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Ending the era of $100,000 cancer drugs

Published on 11/08/17 at 10:16am

Paul Workman, Chief Executive and President of the Institute of Cancer Research, examines the spiralling cost of cancer treatments and what can be done to bring them down to a manageable level whilst ensuring patients receive the best treatment.

Something has to change. We cannot continue putting up with new cancer drugs costing up to, and in excess of, $100,000 (£80,000). This is unsustainable and we need to be thinking hard about how we can make prices come down.

One in two people in the UK are expected to get cancer in their lives and the statistics are similarly shocking in many other Western nations – better treatments are clearly urgently needed. And better treatments are coming. For example, the innovative new targeted drugs and immunotherapies deliver significant benefit to cancer patients.

But we need to be able to afford them and the spiralling costs of these new drugs are threatening to make cancer treatment unsustainable. As one patient advocate recently put it, innovation is meaningless if nobody can afford it.

Even in 2012, 12 of 13 newly-approved cancer drugs were marketed at over $100,000 a year. These high prices are particularly concerning when clinicians often have to combine several of these drugs for the best results. For example, the hugely promising combined immunotherapy treatment of nivolumab and ipilimumab is priced at around $250,000. This exceeds the median cost of a home in the US, which is $240,000. In the UK, this game-changing treatment has recently been rejected for use on the National Health Service (NHS) for people with advanced head and neck cancer because of cost. This cannot go on.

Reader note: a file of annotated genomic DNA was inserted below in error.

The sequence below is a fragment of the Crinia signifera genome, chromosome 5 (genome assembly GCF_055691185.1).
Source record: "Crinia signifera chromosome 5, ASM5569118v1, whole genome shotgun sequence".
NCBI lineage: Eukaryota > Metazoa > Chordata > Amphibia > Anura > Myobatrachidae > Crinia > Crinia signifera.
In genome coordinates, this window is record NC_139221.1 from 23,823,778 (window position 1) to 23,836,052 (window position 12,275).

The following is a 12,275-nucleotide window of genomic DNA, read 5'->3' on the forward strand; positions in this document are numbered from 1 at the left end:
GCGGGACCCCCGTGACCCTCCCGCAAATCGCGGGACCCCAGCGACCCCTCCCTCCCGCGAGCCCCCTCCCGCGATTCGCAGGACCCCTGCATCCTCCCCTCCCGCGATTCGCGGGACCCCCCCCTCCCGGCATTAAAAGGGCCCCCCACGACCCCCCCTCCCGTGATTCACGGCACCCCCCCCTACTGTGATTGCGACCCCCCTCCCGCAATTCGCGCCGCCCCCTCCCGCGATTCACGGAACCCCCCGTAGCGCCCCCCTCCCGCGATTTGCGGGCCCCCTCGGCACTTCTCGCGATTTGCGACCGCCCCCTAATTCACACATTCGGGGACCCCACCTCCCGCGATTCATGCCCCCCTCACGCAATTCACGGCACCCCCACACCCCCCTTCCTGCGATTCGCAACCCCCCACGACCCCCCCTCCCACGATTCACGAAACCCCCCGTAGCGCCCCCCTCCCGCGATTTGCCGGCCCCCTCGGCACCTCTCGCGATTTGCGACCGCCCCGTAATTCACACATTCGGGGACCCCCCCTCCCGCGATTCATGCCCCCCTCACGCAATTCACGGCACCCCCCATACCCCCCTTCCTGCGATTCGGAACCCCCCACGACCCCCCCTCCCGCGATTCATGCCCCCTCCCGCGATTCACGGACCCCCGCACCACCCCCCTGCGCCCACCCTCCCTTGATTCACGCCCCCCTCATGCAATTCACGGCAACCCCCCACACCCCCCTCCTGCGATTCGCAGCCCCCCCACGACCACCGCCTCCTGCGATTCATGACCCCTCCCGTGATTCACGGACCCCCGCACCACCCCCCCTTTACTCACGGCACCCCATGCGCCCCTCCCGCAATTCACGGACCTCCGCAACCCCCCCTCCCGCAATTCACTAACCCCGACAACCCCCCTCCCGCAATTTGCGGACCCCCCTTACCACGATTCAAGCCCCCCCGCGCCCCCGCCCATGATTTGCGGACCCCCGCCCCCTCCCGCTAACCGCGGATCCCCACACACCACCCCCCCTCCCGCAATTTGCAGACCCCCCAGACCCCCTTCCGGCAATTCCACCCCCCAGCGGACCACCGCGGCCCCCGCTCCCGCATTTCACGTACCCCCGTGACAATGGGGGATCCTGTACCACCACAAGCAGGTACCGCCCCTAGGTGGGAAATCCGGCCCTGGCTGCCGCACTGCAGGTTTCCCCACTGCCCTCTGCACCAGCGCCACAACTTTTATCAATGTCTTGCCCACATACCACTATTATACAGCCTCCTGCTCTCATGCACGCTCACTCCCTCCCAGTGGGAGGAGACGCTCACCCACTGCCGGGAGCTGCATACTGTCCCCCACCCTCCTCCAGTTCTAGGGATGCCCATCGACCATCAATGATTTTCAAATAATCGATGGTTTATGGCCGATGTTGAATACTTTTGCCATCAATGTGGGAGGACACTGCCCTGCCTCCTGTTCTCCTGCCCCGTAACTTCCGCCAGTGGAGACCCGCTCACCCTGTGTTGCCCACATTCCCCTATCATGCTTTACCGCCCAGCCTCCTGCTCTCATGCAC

But, often perhaps with good reason, we have come to accept high prices for cancer drugs. Many drugs fail to make it through. Research and development costs are high. And large clinical trials are very expensive. These factors are commonly cited as major contributors to cost. However, as we move further into an era of personalised medicine, do the arguments behind such high prices still hold up?

We can often select patients genetically when trialling targeted cancer drugs with great success, which means we can avoid the costly phase III trials with thousands of patients. In 2016 a study of only 50 patients was needed by the FDA to approve crizotinib for lung cancer patients with ROS1 mutations.

As we see FDA approvals expand the patient population across multiple cancer types, we would expect the price of the treatment to decrease but this rarely happens.

Recently, with colleagues from the MD Anderson Cancer Center and the Netherlands Cancer Institute, we considered the problem of unsustainable cancer drug prices in the journal Cell (http://www.cell.com/cell/abstract/S0092-8674(17)30124-1) and suggested a fundamentally different approach to drug discovery and development, which would keep lifesaving cancer treatments affordable.

We considered new models of discovery drug development, some low-hanging fruit to harvest as soon as possible, and ways in which the pharmaceutical industry could help itself to bring prices down.

Pharma companies, as commercial enterprises, could be more efficient – this is one element that contributes significantly to the high cost of cancer drugs. For example, there is massive unnecessary duplication with multiple companies working on the same small group of molecular targets. Many pharma companies perform very similar trials with comparable drugs but do not share their data. There are over 800 clinical trials testing T cell checkpoint immunotherapies, which together aim to enrol over 166,000 patients.